What's the Latest Development?
Relative to other mammals, the size of the human brain is about three times larger than would be expected, given our body mass. A new theory is emerging which suggests that exercise may be to thank for that. Similar to humans, mammals like dogs and rats have a high physical endurance rate and also have large brain sizes relative to their bodies. In laboratory experiments, scientists have found that animals which exercise the most create offspring, over several generations, rich in body chemicals that promote tissue growth and health.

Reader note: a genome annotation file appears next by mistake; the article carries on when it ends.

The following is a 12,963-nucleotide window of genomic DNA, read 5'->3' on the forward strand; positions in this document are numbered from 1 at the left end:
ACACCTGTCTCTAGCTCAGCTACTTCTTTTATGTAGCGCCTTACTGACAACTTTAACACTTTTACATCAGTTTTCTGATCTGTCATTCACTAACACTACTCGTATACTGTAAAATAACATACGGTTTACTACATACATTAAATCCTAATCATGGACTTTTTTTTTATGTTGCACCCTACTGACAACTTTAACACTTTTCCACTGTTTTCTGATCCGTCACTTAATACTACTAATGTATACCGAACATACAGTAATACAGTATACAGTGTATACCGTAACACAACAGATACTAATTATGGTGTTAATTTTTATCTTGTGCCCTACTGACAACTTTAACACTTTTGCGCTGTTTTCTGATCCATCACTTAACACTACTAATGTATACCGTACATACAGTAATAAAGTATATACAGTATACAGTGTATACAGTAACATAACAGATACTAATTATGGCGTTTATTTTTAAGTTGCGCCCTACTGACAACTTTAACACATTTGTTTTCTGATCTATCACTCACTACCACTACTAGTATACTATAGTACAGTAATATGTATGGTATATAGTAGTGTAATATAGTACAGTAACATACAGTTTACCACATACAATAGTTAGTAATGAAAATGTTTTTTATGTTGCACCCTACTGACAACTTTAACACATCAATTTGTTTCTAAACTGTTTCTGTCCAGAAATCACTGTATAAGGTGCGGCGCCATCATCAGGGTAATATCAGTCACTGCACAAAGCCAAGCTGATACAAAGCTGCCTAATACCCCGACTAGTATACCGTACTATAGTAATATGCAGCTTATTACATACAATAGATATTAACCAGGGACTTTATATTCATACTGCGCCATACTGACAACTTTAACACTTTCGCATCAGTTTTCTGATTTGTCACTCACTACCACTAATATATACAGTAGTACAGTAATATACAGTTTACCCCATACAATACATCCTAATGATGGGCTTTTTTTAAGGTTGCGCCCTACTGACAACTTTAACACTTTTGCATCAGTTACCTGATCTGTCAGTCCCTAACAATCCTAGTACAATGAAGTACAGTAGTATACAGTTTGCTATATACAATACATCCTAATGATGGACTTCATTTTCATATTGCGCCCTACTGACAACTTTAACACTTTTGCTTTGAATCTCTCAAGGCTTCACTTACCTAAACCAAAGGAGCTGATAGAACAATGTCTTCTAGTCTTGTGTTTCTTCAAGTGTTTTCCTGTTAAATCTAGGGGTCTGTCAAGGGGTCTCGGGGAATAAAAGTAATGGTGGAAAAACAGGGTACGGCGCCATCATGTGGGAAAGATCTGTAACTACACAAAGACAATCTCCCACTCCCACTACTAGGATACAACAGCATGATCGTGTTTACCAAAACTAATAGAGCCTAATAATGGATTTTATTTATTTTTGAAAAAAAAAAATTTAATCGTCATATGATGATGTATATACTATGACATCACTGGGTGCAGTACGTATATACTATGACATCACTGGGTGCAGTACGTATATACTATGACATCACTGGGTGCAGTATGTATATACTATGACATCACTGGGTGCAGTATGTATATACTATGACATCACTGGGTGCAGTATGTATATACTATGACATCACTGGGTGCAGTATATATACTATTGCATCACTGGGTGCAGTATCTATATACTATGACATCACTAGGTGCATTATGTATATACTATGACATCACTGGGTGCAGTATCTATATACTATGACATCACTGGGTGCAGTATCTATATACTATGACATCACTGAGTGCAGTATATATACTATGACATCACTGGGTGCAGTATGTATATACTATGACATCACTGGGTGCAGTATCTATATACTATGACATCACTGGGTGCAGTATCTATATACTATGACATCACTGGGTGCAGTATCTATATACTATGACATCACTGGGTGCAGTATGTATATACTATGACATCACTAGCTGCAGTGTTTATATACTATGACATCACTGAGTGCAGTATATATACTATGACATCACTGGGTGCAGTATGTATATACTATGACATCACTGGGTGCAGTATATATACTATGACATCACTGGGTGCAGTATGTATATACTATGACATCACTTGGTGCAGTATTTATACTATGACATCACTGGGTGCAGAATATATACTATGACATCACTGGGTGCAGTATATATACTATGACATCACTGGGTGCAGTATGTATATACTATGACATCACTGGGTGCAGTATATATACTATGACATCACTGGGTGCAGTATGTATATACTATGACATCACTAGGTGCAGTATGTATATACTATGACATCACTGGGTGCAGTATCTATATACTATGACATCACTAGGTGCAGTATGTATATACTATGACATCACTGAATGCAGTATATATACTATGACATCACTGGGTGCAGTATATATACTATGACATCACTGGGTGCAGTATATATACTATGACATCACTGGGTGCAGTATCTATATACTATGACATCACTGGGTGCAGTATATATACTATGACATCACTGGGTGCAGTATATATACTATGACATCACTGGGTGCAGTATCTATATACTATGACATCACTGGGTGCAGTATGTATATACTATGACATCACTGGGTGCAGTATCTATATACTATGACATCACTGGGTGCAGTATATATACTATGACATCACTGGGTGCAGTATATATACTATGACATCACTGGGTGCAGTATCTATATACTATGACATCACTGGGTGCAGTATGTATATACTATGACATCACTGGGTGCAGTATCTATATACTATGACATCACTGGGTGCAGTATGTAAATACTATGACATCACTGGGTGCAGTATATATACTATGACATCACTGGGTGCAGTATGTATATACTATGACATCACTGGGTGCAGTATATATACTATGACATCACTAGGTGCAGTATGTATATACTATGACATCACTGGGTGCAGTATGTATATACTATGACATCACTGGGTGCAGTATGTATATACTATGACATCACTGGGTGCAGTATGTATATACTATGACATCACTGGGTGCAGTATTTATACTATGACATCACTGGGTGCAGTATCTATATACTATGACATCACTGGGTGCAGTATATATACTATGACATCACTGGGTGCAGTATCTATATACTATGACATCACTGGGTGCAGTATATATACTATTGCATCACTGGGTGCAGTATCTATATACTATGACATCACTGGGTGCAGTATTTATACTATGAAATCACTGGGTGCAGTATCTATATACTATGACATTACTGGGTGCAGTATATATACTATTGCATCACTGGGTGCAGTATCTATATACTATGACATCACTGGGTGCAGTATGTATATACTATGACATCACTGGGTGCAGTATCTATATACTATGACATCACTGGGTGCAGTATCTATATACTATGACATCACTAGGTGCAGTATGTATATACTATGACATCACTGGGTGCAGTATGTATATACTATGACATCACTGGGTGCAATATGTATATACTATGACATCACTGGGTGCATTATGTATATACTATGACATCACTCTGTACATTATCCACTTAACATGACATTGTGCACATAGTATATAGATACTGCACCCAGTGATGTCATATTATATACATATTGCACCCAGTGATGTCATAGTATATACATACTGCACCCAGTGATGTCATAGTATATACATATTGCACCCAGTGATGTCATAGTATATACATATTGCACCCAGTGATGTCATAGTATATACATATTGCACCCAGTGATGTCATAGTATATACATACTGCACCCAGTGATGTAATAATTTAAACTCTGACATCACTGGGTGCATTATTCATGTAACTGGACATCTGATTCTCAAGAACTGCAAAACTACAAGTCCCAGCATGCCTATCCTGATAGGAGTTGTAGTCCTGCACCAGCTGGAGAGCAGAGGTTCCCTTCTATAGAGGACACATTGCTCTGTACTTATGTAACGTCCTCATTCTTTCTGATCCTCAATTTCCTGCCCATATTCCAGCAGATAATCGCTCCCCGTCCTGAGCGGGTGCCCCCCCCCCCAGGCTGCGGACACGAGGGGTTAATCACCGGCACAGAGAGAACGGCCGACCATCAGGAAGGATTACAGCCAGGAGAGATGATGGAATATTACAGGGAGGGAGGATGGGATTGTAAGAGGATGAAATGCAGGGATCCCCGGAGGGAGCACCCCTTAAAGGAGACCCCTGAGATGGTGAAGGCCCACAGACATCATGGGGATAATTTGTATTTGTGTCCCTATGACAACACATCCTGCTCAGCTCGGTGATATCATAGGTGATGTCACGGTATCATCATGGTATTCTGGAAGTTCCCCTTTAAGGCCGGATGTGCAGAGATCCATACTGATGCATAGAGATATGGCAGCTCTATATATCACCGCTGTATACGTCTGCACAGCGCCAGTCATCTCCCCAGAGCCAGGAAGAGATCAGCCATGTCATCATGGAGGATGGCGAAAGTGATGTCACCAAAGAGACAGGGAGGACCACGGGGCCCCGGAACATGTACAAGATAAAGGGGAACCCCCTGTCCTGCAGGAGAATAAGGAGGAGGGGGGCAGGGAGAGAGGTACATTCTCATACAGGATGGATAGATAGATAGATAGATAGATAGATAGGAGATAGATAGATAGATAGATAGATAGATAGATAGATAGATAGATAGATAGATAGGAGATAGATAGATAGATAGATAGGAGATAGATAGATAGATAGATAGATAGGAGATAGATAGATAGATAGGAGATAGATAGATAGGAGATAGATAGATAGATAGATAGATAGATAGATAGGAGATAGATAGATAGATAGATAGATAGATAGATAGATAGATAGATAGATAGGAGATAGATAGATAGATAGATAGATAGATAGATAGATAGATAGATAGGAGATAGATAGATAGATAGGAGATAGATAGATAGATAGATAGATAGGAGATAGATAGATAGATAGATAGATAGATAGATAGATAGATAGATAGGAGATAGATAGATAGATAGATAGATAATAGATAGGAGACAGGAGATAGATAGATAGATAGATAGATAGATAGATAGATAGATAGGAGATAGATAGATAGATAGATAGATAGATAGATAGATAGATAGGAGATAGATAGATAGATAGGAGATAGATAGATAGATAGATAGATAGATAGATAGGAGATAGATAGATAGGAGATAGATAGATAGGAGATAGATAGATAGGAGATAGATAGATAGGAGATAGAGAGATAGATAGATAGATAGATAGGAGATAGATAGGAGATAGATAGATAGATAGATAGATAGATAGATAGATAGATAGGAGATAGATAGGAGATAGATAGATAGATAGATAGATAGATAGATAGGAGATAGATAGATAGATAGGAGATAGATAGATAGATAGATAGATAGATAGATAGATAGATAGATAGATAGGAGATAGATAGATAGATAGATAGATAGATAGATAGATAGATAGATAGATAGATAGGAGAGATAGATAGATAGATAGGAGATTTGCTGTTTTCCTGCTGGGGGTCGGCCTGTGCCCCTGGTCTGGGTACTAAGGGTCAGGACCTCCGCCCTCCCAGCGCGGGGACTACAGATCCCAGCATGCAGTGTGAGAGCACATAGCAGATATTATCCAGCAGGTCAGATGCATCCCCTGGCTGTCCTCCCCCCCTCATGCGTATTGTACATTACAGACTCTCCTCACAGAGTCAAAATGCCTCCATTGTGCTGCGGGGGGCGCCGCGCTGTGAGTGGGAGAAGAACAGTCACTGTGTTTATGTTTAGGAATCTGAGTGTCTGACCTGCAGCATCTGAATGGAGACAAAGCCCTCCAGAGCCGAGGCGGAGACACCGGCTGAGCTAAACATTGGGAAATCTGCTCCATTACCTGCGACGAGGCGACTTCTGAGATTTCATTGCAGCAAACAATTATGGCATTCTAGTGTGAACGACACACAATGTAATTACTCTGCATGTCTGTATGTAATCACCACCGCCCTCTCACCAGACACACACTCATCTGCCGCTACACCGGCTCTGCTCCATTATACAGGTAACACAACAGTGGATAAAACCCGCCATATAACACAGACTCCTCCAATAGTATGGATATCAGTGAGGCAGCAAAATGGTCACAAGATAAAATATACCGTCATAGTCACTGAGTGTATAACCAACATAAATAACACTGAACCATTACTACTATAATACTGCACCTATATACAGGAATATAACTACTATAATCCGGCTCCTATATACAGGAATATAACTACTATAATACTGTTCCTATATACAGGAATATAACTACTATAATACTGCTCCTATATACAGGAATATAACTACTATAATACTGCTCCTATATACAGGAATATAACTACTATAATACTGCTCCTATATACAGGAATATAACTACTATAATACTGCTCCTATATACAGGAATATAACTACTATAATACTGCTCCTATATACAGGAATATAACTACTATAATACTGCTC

What's the Big Idea?
Among the chemicals found in more active animals is a protein called brain-derived neurotrophic factor, or BDNF, which is known to assist endurance performance and drive brain growth. As our more athletic ancestors were able to catch more food, their genes had a higher probability of being passed down. "Eventually, these early athletes had enough BDNF coursing through their bodies that some could migrate from the muscles to the brain, where it nudged the growth of brain tissue." The larger point is that if physical activity shaped our contemporary brain, exercise should help maintain its robustness.
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